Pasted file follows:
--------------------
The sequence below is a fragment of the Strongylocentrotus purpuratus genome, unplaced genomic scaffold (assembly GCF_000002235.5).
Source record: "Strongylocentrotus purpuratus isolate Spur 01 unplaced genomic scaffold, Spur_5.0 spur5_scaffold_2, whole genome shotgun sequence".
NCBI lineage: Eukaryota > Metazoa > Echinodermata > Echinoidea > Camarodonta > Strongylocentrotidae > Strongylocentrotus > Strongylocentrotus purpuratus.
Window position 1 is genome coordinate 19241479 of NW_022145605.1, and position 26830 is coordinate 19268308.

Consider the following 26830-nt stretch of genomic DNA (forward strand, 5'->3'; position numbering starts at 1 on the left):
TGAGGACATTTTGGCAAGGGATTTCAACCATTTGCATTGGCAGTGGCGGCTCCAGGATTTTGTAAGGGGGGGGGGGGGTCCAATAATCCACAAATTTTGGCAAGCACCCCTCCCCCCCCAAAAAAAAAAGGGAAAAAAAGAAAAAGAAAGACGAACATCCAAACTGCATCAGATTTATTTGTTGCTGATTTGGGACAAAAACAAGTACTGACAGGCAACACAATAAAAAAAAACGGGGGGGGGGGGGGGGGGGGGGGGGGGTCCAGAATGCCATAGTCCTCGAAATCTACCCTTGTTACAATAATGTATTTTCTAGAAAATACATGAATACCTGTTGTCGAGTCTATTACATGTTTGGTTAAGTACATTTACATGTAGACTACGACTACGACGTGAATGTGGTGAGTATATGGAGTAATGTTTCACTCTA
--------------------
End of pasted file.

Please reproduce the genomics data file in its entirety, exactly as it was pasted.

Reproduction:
The sequence below is a fragment of the Strongylocentrotus purpuratus genome, unplaced genomic scaffold (assembly GCF_000002235.5).
Source record: "Strongylocentrotus purpuratus isolate Spur 01 unplaced genomic scaffold, Spur_5.0 spur5_scaffold_2, whole genome shotgun sequence".
NCBI lineage: Eukaryota > Metazoa > Echinodermata > Echinoidea > Camarodonta > Strongylocentrotidae > Strongylocentrotus > Strongylocentrotus purpuratus.
Window position 1 is genome coordinate 19241479 of NW_022145605.1, and position 26830 is coordinate 19268308.

Consider the following 26830-nt stretch of genomic DNA (forward strand, 5'->3'; position numbering starts at 1 on the left):
TGAGGACATTTTGGCAAGGGATTTCAACCATTTGCATTGGCAGTGGCGGCTCCAGGATTTTGTAAGGGGGGGGGGGGGTCCAATAATCCACAAATTTTGGCAAGCACCCCTCCCCCCCCAAAAAAAAAAGGGAAAAAAAGAAAAAGAAAGACGAACATCCAAACTGCATCAGATTTATTTGTTGCTGATTTGGGACAAAAACAAGTACTGACAGGCAACACAATAAAAAAAAACGGGGGGGGGGGGGGGGGGGGGGGGGGGTCCAGAATGCCATAGTCCTCGAAATCTACCCTTGTTACAATAATGTATTTTCTAGAAAATACATGAATACCTGTTGTCGAGTCTATTACATGTTTGGTTAAGTACATTTACATGTAGACTACGACTACGACGTGAATGTGGTGAGTATATGGAGTAATGTTTCACTCTA